Jason Truesdell : Pursuing My Passions
A life in flux. Soon to be immigrant to Japan. Recently migrated this blog from another platform after many years of neglect (about March 6, 2017). Sorry for the styling and functionality potholes; I am working on cleaning things up and making it usable again.

The Chinese Gadfly, Part 2

September 5, 2005, 7:23 PM

By posting the entirety our email exchange in a comment on my blog, The Chinese Gadfly has implicitly granted permission for open publication of our email exchanges; accordingly, I will indulge him, although I will remove the email addresses and names of my supplier and those of my attorney’s office.

Since he published his email address on my blog, you’re welcome to email The Chinese Gadfly.

The Chinese Gadfly uses multiple identities. The first email came from a domain which is cloaked to a pseudo-trade directory. Most of the company’s online presence seems to be search engine spamming. Their message came by way of the online contact form on my YuzuMura.com site.

From: [YuzuMura.com Online Contact Form]
Sent: Friday, September 02, 2005 3:11 PM
To: [Jason Truesdell]
Subject: Contact Inquiry From Website

Name=Pelo Napili
Subject=Dragon Beard Candy
S1=Dear Sirs, I wish to inform you that "Dragon Beard" word has been registered with ipos "Trade Mark" under the nutra swiss plc. To avoid any legal action gainst your company, Please remove all the above marks from your website immidialy. I has been sent the report to China Industry Commerce for future actions if you not proceed our request. Thank you Shanghai Wan Pan International Nutra Swiss Representative in China

Note that The Chinese Gadfly has not yet explained the class of trademark, the nature of the claimed infringement, or the relevance to the U.S. market. The claim that “’dragon beard’ word” is a trademark is ambiguous, since it’s not possible to trademark without a context. For example, Dragon Beard is an established shoe and sportwear brand in Japan. But no reference of “dragon beard candy” would likely be confused with shoes. More importantly, it’s a novel use of the phrase, and not naturally associated with shoes, so in such a case, it would be a fairly strong mark in that context.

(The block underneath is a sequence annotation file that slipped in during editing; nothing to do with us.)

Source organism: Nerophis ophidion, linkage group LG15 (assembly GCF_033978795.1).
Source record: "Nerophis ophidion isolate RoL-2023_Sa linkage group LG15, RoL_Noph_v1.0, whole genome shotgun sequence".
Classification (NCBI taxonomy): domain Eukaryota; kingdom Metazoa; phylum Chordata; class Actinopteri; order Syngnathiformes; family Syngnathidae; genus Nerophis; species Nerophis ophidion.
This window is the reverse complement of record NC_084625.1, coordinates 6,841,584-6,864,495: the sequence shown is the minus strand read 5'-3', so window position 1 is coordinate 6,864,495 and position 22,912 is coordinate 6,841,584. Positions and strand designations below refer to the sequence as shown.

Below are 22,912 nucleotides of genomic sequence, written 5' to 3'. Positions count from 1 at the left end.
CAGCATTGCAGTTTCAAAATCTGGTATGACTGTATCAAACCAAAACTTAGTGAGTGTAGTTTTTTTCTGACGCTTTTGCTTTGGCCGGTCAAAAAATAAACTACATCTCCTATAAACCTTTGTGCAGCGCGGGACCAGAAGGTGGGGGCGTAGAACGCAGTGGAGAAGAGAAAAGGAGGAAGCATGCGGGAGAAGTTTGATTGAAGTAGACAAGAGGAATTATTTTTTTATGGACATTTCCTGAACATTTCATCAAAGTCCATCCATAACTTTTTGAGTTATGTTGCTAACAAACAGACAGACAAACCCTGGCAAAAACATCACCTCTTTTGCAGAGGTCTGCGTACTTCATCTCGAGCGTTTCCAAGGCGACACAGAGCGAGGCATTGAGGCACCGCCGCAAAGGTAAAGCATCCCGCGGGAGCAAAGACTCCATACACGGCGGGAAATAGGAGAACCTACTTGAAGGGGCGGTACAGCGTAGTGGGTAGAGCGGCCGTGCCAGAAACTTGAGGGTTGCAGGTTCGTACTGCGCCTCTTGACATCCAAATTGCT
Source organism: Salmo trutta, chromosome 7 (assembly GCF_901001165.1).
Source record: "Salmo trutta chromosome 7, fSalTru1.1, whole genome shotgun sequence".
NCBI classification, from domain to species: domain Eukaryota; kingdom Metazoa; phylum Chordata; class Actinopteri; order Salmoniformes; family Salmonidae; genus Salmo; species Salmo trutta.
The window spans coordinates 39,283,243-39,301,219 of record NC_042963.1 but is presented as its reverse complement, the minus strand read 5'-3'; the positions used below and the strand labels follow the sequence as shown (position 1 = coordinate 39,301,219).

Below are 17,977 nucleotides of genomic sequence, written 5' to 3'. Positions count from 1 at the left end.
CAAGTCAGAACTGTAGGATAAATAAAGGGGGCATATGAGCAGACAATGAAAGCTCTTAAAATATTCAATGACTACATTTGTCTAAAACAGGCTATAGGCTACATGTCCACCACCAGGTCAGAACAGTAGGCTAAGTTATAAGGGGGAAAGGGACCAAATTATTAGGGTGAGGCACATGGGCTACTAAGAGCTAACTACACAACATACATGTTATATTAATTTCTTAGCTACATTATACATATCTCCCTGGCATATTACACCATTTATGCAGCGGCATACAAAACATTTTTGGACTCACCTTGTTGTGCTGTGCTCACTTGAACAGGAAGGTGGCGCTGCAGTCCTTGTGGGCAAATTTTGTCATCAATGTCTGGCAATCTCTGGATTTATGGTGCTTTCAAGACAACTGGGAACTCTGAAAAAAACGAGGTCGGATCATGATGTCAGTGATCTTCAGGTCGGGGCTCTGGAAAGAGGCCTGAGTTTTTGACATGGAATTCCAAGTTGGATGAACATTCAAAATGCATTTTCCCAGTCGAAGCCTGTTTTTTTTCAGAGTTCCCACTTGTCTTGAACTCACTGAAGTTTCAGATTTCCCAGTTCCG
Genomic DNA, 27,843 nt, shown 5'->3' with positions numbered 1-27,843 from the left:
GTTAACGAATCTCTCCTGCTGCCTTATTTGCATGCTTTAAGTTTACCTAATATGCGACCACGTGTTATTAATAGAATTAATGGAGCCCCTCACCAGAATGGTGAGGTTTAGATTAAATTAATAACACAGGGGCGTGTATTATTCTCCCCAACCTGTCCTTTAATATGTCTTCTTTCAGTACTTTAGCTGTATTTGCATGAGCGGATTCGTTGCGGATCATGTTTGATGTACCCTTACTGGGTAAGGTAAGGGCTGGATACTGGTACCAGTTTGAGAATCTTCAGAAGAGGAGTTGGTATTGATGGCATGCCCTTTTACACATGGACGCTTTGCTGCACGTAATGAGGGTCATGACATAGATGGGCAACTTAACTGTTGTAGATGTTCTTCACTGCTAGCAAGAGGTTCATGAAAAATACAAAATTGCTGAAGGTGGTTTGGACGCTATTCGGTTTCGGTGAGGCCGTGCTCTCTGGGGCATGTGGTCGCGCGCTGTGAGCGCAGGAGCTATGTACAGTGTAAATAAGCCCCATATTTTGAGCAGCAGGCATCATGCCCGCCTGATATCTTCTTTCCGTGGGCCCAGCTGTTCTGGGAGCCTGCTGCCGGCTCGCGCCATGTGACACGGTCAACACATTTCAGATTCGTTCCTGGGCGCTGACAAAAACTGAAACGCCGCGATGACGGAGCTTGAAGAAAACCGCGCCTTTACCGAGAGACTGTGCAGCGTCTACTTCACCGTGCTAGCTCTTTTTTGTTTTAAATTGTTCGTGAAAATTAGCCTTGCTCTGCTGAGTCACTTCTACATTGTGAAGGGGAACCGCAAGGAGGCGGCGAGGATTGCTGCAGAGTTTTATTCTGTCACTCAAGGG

About a year ago, I noticed a strange web site popping up in searches for “dragon beard candy”; it was basically a packaged version of American cotton candy, with the typical artificial coloring, sold in plastic translucent tubs. I didn’t think much of it at the time, because it was so obviously unrelated to what I import. But it rode on the coattails of the name for this traditional confection. I remembered the domain names associated with this, and one of them referenced a company name “Nutra Swiss.” So I chose to infer that they were referring to this product, in spite of the fact that they didn’t provide that information.

Dragon beard candy has existed in Asia for ages… the legend says it’s been nearly 2000 years, although some sources say it originates later in the Ming Dynasty. Certainly it has evolved over time; peanuts weren’t readily accessible until relatively recently in China, and so the typical filling must certainly have evolved over time. Immigrants in Montreal, New York, Vancouver, BC, and occasionally in San Francisco and Los Angeles have used the English phrase “dragon beard candy” to describe the type of candy for at least 20 years. Trademark law doesn’t generally allow for phrases that have a history of non-branded usage to gain protection as a trademark. I did a quick search in the U.S. Patent and Trademark Office’s web site and saw only the apparel-maker’s registration.

My supplier told me I should direct The Chinese Gadfly to their legal office, so I wrote Mr. Chinese Gadfly back:

From: Jason Truesdell
Sent: Saturday, September 03, 2005 1:55 PM
To: pay@payac.com
Cc: [Bamboo Garden’s Hong Kong Office]; [Bamboo Garden’s Singapore Office]; [Attorneys with whose firm I have placed a retainer]
Subject: RE: Contact Inquiry From Website